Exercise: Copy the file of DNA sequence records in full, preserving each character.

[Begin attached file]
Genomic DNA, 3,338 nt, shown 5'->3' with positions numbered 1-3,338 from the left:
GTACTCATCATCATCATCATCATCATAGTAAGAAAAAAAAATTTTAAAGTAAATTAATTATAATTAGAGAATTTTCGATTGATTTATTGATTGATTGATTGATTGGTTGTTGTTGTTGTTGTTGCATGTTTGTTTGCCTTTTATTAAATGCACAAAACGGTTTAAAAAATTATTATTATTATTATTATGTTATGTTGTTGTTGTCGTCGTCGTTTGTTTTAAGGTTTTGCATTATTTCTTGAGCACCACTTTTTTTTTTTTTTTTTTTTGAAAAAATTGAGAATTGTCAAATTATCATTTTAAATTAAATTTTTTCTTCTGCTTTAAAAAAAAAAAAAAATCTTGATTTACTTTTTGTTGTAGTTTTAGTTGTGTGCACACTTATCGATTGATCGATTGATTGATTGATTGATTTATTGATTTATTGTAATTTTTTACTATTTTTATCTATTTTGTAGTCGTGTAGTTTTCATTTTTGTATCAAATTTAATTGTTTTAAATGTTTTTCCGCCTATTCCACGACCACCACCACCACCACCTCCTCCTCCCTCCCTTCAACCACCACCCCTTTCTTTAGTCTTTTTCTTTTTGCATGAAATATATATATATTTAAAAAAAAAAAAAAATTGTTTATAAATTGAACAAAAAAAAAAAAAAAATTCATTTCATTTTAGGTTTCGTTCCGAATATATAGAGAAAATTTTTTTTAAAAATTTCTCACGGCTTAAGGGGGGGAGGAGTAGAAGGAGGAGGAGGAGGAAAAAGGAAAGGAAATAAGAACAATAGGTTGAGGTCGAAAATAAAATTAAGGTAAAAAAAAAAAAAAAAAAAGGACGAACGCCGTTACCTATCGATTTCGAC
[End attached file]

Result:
Genomic DNA, 3,338 nt, shown 5'->3' with positions numbered 1-3,338 from the left:
GTACTCATCATCATCATCATCATCATAGTAAGAAAAAAAAATTTTAAAGTAAATTAATTATAATTAGAGAATTTTCGATTGATTTATTGATTGATTGATTGATTGGTTGTTGTTGTTGTTGTTGCATGTTTGTTTGCCTTTTATTAAATGCACAAAACGGTTTAAAAAATTATTATTATTATTATTATGTTATGTTGTTGTTGTCGTCGTCGTTTGTTTTAAGGTTTTGCATTATTTCTTGAGCACCACTTTTTTTTTTTTTTTTTTTTGAAAAAATTGAGAATTGTCAAATTATCATTTTAAATTAAATTTTTTCTTCTGCTTTAAAAAAAAAAAAAAATCTTGATTTACTTTTTGTTGTAGTTTTAGTTGTGTGCACACTTATCGATTGATCGATTGATTGATTGATTGATTTATTGATTTATTGTAATTTTTTACTATTTTTATCTATTTTGTAGTCGTGTAGTTTTCATTTTTGTATCAAATTTAATTGTTTTAAATGTTTTTCCGCCTATTCCACGACCACCACCACCACCACCTCCTCCTCCCTCCCTTCAACCACCACCCCTTTCTTTAGTCTTTTTCTTTTTGCATGAAATATATATATATTTAAAAAAAAAAAAAAATTGTTTATAAATTGAACAAAAAAAAAAAAAAAATTCATTTCATTTTAGGTTTCGTTCCGAATATATAGAGAAAATTTTTTTTAAAAATTTCTCACGGCTTAAGGGGGGGAGGAGTAGAAGGAGGAGGAGGAGGAAAAAGGAAAGGAAATAAGAACAATAGGTTGAGGTCGAAAATAAAATTAAGGTAAAAAAAAAAAAAAAAAAAGGACGAACGCCGTTACCTATCGATTTCGAC